Paul Sistare, a long-time hotel executive, made a startling discovery when he started traveling in Latin America. "Fly into South America and you have no choice in lodging. You have the high-priced, so-called 5-star properties and the no-star properties. There is nothing in between." So Sistare and his partners--including former Treasury Secretary Nicholas Brady--set out to remedy the situation with Choice Atlantica Hotels. The company has already converted 11 existing properties and has 39 more hotels under construction throughout South America. "My best clients have been the folks who used 5-star hotels," says Sistare, Choice Atlantica's president. "Our properties are selling for about a third of the price of the five stars." Choice Atlantica hotels are marketed under the Choice brand names--Sleep Inn, Clarion and others--but Sistare insists all of them are far above the quality of Choice hotels in the United States. "We're in total control of the standards because we're the master franchisee and manage all the properties," he says. Every Choice Atlantica room, regardless of the brand name, has work areas equipped with ergonomic desk chairs, telephones with dataports, and desk-level power receptacles. All properties also have full-service business centers and fully-equipped fitness centers.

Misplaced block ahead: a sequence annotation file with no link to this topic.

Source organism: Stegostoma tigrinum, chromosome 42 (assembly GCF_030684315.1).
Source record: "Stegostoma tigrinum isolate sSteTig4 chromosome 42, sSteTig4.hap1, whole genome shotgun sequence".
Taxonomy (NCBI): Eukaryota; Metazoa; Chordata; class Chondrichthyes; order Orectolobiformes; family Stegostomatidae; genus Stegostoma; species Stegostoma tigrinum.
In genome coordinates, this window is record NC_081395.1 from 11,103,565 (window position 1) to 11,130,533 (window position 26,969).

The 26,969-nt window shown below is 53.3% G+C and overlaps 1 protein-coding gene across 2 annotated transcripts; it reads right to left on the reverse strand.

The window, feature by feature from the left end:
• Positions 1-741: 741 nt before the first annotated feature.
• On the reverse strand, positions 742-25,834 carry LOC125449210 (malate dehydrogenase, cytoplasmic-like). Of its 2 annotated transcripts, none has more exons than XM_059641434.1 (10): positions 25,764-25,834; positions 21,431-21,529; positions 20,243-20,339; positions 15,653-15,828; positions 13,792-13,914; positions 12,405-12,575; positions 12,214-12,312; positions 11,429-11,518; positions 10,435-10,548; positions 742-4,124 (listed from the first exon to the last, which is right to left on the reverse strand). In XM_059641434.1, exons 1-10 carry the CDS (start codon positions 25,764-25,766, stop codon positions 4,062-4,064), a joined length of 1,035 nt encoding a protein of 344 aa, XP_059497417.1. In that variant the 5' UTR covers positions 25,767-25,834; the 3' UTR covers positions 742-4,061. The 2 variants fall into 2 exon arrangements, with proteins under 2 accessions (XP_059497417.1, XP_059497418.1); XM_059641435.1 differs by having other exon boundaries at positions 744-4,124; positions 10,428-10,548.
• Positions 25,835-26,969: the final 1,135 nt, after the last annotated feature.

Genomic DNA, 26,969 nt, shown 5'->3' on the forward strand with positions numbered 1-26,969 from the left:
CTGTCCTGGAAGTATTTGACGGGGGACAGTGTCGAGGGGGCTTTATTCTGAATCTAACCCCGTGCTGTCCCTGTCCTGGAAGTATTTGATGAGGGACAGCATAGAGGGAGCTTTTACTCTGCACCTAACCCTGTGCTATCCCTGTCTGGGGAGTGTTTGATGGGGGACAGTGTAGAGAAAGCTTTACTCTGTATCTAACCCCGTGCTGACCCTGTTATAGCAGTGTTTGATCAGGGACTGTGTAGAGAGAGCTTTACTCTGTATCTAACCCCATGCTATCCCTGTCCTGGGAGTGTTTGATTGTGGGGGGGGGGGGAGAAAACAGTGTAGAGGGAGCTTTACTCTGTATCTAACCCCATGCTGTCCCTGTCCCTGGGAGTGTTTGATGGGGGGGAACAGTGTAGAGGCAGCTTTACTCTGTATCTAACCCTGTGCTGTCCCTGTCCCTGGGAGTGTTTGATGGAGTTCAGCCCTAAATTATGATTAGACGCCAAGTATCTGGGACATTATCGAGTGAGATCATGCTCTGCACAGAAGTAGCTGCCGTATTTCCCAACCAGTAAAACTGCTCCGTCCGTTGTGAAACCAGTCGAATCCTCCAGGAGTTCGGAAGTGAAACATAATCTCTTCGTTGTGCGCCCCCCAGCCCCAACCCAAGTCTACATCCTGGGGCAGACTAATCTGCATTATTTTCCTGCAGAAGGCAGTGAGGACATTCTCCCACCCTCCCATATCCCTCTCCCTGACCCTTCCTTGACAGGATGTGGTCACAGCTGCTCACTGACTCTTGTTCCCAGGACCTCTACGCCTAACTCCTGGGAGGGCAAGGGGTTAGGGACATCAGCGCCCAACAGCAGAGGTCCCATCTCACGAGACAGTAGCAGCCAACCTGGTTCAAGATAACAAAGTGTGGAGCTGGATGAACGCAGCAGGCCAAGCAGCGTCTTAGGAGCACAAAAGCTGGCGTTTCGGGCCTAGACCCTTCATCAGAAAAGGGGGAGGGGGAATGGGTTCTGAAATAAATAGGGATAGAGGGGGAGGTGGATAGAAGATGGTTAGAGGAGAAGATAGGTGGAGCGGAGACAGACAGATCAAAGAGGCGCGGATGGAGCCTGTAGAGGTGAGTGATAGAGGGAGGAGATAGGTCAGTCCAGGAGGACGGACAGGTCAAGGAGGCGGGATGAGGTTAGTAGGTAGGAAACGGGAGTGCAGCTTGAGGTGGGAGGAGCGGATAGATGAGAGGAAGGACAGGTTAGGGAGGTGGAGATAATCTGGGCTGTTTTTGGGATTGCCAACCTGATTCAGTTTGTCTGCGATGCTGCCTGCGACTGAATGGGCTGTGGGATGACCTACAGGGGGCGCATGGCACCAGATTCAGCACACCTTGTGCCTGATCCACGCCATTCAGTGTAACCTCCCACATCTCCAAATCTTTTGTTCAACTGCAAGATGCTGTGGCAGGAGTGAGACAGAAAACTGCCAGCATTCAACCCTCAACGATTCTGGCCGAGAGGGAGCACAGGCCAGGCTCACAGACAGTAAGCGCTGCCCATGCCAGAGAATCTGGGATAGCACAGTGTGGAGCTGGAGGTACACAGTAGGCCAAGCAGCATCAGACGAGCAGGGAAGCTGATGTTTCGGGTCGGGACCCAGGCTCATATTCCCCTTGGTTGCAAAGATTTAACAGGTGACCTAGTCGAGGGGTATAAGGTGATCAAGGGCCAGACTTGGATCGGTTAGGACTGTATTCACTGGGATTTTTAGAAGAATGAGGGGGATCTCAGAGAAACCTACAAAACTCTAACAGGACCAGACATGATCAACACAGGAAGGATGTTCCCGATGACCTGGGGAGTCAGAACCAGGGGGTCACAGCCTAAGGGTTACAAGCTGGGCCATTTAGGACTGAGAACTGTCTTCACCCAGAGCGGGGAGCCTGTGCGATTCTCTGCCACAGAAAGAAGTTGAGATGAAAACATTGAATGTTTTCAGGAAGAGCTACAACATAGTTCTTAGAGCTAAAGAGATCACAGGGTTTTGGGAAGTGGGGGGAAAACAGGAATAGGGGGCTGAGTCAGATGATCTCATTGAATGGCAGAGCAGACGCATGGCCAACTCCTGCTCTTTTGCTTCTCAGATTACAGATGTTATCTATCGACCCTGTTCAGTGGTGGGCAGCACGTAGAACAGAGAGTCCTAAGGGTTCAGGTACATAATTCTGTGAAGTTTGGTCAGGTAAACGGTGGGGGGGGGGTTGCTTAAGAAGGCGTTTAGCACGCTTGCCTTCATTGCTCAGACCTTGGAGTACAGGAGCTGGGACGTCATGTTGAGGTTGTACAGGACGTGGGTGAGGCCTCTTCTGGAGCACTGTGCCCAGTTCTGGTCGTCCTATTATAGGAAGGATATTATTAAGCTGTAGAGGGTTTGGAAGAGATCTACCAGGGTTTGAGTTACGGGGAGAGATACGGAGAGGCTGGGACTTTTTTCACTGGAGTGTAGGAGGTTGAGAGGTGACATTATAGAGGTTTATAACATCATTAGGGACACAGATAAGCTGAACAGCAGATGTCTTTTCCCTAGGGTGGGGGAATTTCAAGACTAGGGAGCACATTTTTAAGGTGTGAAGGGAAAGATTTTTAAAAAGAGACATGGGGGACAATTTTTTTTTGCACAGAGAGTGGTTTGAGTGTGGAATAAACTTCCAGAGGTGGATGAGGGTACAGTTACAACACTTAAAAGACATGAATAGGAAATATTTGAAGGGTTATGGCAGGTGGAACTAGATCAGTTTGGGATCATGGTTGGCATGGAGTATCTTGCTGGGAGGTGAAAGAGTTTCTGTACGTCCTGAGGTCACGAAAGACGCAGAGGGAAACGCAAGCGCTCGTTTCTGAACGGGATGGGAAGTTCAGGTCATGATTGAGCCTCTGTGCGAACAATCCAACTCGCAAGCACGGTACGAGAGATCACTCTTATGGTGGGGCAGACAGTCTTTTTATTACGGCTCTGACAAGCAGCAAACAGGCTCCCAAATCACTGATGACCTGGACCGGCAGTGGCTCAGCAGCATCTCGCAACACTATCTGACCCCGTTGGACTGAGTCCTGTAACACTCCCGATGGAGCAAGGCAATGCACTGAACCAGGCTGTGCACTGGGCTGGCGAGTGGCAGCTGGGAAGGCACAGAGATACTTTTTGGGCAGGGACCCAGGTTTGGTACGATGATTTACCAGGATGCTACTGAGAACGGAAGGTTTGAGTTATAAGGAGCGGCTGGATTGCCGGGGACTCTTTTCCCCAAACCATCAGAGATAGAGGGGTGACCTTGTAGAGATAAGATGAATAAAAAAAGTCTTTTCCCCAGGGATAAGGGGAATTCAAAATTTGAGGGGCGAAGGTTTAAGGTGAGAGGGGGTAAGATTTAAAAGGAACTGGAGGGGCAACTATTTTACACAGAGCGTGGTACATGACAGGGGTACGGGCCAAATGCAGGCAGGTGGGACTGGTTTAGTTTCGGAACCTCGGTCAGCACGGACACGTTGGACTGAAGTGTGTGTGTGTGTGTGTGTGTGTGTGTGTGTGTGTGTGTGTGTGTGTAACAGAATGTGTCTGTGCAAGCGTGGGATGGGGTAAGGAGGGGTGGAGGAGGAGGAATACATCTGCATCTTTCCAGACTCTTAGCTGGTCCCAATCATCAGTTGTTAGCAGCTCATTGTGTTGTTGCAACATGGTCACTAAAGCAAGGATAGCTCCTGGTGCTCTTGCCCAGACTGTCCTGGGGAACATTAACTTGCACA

JOE SENT ME: The Bag Man by The Bay
Every frequent flyer I know is a luggage freak. They search endlessly and fruitlessly for the perfect bag. Mass-market cases sold in luggage shops and department stores are cheap and badly made. Designer bags are overpriced and created by fashion moguls who know nothing about business travel. A better luggage source for business travelers is Glaser Designs (800-234-1075 or 415-552-3188) in San Francisco. Founder Myron Glaser is charmingly obsessed with luggage and with his customers. In fact, while Glaser maintains a website, he really won’t sell one of his garment bags, computer cases, brief cases or other pieces until he consults with you about your needs, travel patterns and packing preferences. Prices start at about $500 for bags made from durable leathers and high-strength nylon. Don’t forget to tell him "Joe Sent Me."